Writing a response
When writing an essay about your interpretation of, or response to, a poem, you should consider the points below.
- Write a plan first, noting what you'll include in each paragraph.
- Begin with a brief overview of the poem.
- Go on to mention themes, form, structure, rhythm and language.
- Mention a range of views or perspectives.
- Compare the poem to another one.
- Mention any relevant details about the context of the poem.
- Conclude with a firm judgement about the poem.
- Support all you say with details or quotes from the poem.
A good approach to begin with is to highlight any key words which stand out for you. Make sure you use these key words in your essay.
How does Owen Sheers present relationships in this poem?
- Introduction: Suggests that relationships can be difficult at times, but ultimately love keeps people together.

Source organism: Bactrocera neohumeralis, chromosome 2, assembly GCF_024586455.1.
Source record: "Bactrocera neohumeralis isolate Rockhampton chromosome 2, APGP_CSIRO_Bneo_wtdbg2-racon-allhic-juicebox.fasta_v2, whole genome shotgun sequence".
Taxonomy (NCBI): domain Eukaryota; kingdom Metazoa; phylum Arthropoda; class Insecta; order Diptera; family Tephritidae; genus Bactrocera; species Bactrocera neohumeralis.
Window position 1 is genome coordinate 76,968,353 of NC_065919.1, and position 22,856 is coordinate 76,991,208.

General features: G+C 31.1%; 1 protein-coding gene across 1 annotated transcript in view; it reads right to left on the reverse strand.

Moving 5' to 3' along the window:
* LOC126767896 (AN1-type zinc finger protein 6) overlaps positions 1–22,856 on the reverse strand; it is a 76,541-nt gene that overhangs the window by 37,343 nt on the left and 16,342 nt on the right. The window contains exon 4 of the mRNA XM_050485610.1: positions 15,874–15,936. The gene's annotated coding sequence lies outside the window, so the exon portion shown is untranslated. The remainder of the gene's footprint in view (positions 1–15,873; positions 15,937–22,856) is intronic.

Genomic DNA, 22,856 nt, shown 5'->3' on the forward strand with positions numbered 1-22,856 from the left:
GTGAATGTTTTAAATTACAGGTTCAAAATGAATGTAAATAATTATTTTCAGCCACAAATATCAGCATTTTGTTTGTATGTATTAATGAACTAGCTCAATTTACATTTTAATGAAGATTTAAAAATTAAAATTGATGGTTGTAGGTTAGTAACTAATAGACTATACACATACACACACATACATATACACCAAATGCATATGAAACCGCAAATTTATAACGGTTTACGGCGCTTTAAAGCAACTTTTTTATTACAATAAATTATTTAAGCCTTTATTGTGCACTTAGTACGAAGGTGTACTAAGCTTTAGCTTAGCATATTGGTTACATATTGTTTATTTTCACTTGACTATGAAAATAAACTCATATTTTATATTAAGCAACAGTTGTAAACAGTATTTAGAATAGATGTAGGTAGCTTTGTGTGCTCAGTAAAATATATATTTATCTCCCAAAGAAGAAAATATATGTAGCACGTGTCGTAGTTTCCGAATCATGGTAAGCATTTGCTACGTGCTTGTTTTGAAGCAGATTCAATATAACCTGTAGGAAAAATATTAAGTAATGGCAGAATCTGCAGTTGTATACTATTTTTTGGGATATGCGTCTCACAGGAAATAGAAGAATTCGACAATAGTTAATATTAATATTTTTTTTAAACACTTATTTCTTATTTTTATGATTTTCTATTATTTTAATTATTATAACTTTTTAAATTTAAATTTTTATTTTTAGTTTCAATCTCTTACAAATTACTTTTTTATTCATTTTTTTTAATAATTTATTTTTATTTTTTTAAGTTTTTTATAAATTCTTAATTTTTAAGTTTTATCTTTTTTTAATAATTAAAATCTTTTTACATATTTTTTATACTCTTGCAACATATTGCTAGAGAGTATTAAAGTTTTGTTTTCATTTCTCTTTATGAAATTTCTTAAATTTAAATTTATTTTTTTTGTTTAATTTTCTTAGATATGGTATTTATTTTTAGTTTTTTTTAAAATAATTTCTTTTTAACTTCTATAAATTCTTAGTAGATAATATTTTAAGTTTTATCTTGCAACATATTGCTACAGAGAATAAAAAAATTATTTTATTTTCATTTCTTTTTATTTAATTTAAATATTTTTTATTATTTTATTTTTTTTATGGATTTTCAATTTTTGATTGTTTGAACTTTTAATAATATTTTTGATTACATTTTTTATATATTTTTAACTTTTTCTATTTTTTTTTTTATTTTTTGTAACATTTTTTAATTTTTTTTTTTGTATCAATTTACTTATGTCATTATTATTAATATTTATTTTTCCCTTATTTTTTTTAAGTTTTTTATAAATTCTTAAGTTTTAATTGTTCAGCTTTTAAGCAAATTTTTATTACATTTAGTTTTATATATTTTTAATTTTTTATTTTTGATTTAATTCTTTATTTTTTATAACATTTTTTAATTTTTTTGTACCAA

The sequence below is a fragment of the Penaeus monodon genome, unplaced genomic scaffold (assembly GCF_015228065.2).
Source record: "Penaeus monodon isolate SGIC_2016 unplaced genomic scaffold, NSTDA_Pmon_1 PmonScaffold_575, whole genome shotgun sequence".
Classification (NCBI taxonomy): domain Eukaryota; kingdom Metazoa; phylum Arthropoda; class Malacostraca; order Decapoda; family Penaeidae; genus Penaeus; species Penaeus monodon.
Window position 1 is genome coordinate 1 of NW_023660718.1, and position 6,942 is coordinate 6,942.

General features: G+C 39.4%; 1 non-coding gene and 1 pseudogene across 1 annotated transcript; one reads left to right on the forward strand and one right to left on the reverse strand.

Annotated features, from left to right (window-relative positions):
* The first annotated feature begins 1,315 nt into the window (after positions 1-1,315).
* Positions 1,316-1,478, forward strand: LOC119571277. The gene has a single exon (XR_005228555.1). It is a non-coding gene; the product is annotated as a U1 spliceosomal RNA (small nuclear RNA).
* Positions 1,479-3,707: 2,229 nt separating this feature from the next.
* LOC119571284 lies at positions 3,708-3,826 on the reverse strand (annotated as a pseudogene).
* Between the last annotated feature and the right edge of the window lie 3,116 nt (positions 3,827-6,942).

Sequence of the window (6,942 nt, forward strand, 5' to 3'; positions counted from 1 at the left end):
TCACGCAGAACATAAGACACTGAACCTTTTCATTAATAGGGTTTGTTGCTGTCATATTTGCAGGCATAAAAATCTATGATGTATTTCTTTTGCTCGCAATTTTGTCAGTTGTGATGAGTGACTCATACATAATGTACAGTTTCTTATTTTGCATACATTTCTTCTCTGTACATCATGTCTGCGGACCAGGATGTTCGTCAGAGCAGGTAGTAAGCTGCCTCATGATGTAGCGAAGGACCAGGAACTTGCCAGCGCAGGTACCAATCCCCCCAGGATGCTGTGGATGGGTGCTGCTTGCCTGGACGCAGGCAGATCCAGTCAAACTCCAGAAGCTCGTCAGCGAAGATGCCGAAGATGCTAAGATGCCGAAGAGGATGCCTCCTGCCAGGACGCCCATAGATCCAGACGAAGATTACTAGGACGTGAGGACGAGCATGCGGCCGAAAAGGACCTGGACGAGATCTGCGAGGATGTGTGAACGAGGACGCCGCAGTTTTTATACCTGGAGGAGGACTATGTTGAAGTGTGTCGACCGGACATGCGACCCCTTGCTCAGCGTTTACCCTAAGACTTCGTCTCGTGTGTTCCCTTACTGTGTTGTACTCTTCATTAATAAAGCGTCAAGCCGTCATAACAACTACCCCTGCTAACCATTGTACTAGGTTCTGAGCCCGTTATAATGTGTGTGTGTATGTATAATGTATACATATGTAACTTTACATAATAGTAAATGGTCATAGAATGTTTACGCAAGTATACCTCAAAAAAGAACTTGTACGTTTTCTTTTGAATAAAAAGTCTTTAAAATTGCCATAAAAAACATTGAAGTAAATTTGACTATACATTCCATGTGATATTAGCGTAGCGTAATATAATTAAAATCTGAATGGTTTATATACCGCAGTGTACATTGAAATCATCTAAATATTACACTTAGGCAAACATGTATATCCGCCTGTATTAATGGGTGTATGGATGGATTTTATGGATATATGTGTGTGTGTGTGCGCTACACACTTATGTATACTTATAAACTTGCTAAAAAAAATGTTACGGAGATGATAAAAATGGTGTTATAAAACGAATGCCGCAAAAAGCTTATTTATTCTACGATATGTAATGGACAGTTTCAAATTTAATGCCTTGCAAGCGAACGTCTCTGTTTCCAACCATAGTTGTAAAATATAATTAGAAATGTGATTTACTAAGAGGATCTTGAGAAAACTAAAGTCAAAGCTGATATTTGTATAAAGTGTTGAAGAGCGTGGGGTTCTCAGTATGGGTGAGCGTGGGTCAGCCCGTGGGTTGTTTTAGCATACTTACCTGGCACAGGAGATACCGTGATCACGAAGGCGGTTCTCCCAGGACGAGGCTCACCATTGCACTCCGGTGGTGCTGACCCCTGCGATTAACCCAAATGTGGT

- Use of weather and landscape to reflect mood: two days of rain suggests arguments between the lovers – waterlogged ground suggests difficulties in their communication.
- Use of swans as metaphor: the swans distract the couple from their concerns – the grace and beauty of the birds throws the couple’s conflict into a new light.
- Use of light and darkness: as the couple move towards reconciliation, images of light are used.
- Language of pairs: words like ‘halved’, ‘pair’ and ‘two’ emphasise the importance of togetherness to the speaker.
- Structure reflects reconciliation: final stanza is two lines, signifying the way the couple settle back into their relationship.
- Conclusion: poet describes a simple moment of change in a relationship, showing how nature helps a couple to get over their difficulties.
More about planning an essay.